8. Tyler says:

    Glad you like it, Christina. Let me know if you ever have any suggestions.

  9. Tyler says:

    I have a lot to lose — like my credibility. I’m glad you like the blog, and I’m glad you’ve followed it for a while, so you should know that I’m all about counting calories and not much else. I do keep my protein intake pretty high (close to 1g per pound a day), but other than that I keep it simple. I may limit carbs down the road, but I’m going to go on a low-carb diet, which is what you’re essentially suggesting (unless I read “cutting way back” wrong).

    As far as waking up early, skipping time with my daughter, etc, you make it seem more dire than it really is. I do about 15-20 minutes of cardio a day, I mainly lift weights at the gym to build muscles — something I don’t want to stop doing anytime soon as it’s making a huge difference on my overall appearance. I don’t think my weight loss has slowed much, you have to keep in mind that my goal isn’t to race to 200 pounds or whatnot — it’s to look good, which means a slow weight loss so I don’t lose muscle. I am actually about to UP my calorie intake, not lower, to about 2,300 calories a day. If I wanted to lose numbers on the scale to have an impressive weekly weigh-in each week I’d just knock that down to 1,900 and do 60 minutes of cardio a day. I don’t want that.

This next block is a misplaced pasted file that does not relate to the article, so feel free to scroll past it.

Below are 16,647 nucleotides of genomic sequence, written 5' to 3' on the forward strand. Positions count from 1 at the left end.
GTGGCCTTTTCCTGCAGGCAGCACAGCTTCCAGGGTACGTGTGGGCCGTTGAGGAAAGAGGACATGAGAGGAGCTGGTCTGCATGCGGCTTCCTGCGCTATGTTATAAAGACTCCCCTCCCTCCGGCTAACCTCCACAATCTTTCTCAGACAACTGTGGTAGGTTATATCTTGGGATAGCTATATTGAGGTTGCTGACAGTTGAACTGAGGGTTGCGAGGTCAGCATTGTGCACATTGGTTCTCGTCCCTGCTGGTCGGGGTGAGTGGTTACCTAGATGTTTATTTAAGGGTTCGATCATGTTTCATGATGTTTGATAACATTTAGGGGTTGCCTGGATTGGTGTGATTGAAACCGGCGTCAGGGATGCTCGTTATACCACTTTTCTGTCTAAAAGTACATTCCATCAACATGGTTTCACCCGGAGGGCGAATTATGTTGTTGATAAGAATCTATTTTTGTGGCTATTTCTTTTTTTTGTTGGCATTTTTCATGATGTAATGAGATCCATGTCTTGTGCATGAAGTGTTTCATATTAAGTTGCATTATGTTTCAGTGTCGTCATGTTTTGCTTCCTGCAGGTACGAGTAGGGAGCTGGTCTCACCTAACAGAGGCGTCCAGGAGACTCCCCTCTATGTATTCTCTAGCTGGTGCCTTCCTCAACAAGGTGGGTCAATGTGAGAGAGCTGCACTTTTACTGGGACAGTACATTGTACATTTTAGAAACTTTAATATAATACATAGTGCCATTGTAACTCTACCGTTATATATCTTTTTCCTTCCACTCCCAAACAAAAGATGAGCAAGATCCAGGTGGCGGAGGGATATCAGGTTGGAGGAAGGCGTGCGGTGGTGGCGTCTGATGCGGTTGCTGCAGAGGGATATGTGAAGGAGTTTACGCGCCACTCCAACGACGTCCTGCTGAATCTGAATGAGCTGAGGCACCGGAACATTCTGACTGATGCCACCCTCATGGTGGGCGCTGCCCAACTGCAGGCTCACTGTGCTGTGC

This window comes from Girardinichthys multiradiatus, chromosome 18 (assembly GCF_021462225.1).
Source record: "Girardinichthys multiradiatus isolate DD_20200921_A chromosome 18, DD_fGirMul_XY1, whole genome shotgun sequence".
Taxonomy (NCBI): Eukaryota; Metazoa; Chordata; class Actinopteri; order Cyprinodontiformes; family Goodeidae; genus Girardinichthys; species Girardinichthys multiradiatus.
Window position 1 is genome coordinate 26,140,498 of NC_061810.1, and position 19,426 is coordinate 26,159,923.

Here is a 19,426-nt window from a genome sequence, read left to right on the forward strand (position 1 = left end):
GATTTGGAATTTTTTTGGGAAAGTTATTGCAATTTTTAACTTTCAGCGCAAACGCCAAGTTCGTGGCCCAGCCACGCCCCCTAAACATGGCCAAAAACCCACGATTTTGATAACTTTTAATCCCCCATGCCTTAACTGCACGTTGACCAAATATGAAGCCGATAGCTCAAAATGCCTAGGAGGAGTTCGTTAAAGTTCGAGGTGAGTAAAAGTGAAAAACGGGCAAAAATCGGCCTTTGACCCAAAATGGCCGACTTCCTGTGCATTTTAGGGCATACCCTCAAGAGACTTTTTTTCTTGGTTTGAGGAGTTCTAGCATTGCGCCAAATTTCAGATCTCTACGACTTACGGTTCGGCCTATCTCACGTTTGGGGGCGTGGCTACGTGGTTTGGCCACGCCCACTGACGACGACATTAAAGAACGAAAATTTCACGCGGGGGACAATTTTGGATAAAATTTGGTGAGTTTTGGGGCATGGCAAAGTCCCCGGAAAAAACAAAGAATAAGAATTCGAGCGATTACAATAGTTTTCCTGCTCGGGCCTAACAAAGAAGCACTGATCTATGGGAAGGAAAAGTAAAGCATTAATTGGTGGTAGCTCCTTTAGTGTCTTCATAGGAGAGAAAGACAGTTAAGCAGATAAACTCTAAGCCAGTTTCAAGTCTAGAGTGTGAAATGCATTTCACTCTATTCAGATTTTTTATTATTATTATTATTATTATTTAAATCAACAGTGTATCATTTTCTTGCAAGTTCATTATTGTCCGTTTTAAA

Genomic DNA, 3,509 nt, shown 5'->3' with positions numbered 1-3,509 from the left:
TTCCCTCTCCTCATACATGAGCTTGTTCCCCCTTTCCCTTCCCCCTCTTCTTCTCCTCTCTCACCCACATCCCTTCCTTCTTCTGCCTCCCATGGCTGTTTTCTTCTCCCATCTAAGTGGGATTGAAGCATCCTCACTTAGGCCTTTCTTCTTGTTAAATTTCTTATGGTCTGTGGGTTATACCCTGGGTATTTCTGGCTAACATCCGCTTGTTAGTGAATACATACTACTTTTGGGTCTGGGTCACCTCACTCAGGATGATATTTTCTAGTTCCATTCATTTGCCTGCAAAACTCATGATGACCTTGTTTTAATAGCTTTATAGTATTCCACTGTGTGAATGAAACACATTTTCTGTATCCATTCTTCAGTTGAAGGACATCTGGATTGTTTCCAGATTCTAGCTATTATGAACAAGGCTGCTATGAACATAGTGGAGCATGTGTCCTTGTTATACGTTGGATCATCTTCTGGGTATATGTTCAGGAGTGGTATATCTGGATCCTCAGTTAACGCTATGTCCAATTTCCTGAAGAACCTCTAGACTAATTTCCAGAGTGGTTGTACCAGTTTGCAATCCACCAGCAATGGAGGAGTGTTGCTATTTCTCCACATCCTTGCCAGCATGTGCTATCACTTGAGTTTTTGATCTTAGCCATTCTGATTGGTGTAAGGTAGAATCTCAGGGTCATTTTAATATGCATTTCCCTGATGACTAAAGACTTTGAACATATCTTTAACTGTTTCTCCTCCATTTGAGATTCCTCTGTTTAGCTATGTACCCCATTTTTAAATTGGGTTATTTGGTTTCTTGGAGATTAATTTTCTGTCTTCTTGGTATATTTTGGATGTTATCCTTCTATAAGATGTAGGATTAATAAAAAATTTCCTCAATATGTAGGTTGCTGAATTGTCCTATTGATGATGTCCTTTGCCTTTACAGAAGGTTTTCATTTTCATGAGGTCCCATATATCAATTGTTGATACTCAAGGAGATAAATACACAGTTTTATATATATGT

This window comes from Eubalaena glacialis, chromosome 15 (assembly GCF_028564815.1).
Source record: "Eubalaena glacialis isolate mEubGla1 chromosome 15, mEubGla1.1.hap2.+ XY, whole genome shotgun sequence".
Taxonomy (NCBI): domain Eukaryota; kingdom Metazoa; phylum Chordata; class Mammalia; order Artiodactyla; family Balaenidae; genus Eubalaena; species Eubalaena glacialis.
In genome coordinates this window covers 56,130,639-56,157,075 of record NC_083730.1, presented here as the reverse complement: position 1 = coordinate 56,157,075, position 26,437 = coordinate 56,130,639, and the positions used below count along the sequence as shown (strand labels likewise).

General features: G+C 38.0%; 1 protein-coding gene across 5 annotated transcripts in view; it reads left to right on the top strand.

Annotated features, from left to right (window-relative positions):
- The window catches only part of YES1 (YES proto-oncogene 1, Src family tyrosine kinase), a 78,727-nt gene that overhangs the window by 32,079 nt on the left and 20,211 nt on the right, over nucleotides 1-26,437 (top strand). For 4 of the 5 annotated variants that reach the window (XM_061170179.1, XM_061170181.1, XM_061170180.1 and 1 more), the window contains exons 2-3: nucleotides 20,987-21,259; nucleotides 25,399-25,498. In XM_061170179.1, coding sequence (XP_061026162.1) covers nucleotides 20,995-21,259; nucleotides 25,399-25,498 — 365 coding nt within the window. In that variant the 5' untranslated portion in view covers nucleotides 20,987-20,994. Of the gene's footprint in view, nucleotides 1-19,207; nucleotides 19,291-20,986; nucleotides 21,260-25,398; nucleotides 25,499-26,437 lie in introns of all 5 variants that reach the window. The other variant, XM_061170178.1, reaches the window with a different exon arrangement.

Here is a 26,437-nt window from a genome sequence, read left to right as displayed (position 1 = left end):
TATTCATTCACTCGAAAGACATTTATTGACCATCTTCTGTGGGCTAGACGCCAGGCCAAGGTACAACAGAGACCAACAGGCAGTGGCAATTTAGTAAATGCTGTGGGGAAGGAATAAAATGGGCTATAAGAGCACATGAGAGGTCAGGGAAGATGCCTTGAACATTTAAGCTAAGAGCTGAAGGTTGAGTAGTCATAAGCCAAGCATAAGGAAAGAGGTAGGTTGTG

If I ever did anything I’d consider a “fad” (like 30-days of low-carbs), I’d do a Snickers diet. I’d eat snickers all day long, about 7-8, with milk. It’d sustain me, give me energy, and it’d be delicious. I’ve considered doing that before on the blog — it’d be an attention getter, probably get me on a lot of news sites and maybe even a deal with Snickers — but I’d be selling out and pointing people in the wrong direction. I don’t want that. I’m about counting calories, eating right most of the time and going crazy in moderation, nothing else.

    Counting calories and watching portions was my message yesterday, it is today, and will be tomorrow. I respect your opinion 100%, and I know low-carb works for many, it’s just not the thing for me.

  10. Tyler says:

    Oh, and I wanted to add that I go to the gym before the family wakes up, one of the main reasons I don’t workout at night anymore. Everyone is still sleeping when I get back, so I miss 0 family time.

  11. Tyler says:

    We eat because we’re obese and our body doesn’t like change. It’s not something that really needs to be studied much. We eat, get big, we need to fuel our bodies, which our bigger, so we eat more. Along the way we get accustomed to eating that much food, using it as comfort, enjoyment, etc, and it’s just a vicious cycle. The cycle is hard to stop, but it can be stopped by eating less. At 344 pounds, I had to eat 3 plates from a buffet to feel full, but now I can barely eat one plate of sushi for example without being stuffed.

  12. Tyler says:

    Yeah, I’ve talked to many people that work at my gym and it’s the same — the rush lasts until February and than it’s gone again. It’s sad. I really wish, like yourself, I could lend a helping hand (without being rude) to someone or a positive comment to keep people going. I’d gladly be someone’s workout partner to keep them accountable.

  13. Kevin says:

    Hey – more power to you. That’s great. I think you’re doing an awesome job. Keep it up.

Leave a Reply

Your email address will not be published.